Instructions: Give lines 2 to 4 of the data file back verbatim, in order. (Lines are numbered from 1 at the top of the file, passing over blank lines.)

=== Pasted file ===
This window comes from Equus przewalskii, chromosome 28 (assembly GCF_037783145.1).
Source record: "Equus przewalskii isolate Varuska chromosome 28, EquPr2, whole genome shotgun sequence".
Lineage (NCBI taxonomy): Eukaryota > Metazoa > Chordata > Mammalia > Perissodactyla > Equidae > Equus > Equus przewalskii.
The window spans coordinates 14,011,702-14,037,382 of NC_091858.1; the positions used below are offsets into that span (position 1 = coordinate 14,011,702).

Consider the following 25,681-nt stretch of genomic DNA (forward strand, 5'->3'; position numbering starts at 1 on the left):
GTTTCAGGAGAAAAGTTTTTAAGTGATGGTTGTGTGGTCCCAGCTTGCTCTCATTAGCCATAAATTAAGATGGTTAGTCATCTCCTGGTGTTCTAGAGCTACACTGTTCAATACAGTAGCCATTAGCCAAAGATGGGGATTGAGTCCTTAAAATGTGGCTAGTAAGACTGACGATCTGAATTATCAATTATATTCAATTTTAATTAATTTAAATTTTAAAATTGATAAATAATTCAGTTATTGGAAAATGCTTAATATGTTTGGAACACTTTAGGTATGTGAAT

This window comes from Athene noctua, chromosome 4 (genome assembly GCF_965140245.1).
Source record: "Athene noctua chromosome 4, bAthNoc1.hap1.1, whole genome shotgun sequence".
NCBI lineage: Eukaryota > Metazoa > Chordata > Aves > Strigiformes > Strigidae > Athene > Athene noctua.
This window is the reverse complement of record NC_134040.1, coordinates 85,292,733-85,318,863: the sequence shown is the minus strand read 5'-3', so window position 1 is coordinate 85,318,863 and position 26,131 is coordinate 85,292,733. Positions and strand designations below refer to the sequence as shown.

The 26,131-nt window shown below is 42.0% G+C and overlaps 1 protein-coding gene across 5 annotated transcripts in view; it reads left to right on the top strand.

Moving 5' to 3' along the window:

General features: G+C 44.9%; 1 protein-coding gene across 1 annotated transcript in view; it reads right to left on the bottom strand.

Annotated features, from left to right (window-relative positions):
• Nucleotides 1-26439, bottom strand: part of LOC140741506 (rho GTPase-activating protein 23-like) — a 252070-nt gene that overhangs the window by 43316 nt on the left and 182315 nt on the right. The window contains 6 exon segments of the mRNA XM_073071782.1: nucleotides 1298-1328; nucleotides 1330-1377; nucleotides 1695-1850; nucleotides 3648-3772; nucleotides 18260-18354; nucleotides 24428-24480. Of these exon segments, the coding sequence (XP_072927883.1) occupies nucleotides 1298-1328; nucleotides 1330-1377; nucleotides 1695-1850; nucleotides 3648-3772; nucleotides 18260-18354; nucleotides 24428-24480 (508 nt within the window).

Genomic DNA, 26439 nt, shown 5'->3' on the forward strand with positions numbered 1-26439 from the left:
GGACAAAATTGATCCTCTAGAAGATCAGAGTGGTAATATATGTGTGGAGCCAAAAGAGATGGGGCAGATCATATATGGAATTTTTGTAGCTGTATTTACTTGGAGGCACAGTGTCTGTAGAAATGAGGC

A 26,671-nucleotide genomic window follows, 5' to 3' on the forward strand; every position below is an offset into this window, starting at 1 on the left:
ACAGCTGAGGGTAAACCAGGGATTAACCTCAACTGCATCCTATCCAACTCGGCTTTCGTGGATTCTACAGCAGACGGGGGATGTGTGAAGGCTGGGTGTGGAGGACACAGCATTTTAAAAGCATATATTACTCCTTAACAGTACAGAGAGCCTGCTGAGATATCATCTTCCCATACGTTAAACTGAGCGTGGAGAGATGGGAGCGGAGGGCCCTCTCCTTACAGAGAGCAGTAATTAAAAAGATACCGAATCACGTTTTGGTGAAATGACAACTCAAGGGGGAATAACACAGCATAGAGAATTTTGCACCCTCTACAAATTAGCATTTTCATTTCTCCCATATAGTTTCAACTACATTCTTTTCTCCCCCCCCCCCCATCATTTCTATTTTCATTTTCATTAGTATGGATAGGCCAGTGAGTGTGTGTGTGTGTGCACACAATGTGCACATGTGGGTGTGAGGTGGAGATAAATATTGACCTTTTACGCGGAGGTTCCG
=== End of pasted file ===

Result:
Source record: "Equus przewalskii isolate Varuska chromosome 28, EquPr2, whole genome shotgun sequence".
Lineage (NCBI taxonomy): Eukaryota > Metazoa > Chordata > Mammalia > Perissodactyla > Equidae > Equus > Equus przewalskii.
The window spans coordinates 14,011,702-14,037,382 of NC_091858.1; the positions used below are offsets into that span (position 1 = coordinate 14,011,702).